Anyway, I was just thinking that we all develop these brand loyalties, and often for not so very good reasons. If the superior product always sold better, as per the teachings of Adam Smith, a lot of the crap out there would cease being sold. People are not always so discerning when it comes to quality. I haven't the space here and now to go into that whole thing about buying quality for a higher price versus buying at a lower price, but with a lower quality thing. That's an economics lecture best saved for my students. Somehow, I too have a few brand loyalties. On the whole, though, I do not follow my parents' trends. I have owned a German car, a couple of Japanese cars, a British car, a few American cars. I buy clothes based on what I like and that changes from time to time. I buy groceries based on what I think I want at the moment, and that changes from time to time.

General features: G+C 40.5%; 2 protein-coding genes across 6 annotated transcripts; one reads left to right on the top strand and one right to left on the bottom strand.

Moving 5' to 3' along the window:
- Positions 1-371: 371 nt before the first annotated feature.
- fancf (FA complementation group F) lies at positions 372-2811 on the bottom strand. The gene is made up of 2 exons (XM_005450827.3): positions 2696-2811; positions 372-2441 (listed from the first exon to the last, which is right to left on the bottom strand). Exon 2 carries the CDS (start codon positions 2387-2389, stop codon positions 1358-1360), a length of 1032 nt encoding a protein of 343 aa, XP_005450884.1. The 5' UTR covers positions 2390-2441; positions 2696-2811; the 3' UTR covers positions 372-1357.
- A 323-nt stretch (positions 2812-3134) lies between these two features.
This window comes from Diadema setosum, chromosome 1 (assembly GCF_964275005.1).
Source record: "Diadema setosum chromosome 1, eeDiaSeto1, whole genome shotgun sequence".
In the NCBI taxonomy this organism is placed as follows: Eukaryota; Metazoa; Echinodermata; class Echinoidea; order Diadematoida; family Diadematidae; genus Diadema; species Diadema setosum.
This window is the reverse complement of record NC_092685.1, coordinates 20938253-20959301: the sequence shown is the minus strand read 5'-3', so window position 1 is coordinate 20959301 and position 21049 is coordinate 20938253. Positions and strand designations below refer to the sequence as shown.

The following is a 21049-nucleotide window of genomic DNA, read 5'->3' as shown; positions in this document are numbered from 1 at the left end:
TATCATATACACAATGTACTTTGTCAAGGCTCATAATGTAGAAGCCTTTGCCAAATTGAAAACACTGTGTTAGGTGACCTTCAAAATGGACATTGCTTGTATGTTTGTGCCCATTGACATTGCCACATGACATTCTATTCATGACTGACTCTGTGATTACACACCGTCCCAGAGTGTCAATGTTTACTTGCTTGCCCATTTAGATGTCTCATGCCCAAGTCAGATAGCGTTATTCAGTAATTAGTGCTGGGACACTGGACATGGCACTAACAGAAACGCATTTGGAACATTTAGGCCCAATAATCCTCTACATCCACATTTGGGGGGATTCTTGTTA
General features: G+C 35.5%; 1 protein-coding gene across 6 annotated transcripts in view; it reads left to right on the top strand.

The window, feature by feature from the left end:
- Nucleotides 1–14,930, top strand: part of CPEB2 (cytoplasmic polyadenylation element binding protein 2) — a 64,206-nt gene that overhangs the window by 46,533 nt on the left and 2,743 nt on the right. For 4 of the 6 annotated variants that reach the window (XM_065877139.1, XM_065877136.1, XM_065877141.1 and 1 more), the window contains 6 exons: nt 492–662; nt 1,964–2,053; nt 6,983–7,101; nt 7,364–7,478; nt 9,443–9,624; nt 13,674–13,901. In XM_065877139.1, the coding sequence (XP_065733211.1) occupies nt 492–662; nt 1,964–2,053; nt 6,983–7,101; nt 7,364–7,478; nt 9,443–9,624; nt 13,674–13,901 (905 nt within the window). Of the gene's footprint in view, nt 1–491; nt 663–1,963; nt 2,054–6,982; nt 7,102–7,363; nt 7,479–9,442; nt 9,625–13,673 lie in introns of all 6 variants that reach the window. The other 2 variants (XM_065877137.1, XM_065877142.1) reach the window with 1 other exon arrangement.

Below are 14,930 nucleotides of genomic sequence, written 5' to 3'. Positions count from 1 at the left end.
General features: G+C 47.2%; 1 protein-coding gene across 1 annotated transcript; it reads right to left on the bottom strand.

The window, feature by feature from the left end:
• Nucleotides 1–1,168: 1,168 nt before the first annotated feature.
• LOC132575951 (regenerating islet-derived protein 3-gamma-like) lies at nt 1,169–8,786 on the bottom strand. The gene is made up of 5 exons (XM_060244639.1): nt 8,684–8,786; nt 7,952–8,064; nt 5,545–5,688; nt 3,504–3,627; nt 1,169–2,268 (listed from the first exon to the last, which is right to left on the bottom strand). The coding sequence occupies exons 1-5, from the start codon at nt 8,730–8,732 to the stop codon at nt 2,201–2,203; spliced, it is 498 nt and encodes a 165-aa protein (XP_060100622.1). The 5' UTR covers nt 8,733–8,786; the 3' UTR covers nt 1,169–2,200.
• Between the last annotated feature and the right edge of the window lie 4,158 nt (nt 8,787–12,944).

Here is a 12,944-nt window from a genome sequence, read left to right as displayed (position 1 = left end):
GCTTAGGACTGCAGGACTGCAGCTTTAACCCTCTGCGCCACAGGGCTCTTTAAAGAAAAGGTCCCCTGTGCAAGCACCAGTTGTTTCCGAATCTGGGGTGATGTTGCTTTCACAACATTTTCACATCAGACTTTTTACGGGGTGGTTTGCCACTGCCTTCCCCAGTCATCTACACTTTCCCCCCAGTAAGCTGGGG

I think the marketing gurus have me pigeon-holed, however. I get a lot of advertisements in the mail and on-line for stuff that is running and biking and outdoorsy related. Any particular brand, though? Nope. I get a lot of stuff that identifies me as a liberal, college-educated, wine drinking, sharp cheese and olive eating, grind your own coffee beans, espresso making lakefront snob dude. But do I have a specific brand loyalty? Nope. I like what's good at the moment.

In retrospect, all of these years that I have been in Chicago, I have developed only one lasting brand loyalty that I can identify. Go Cubs! Maybe not this year, but next.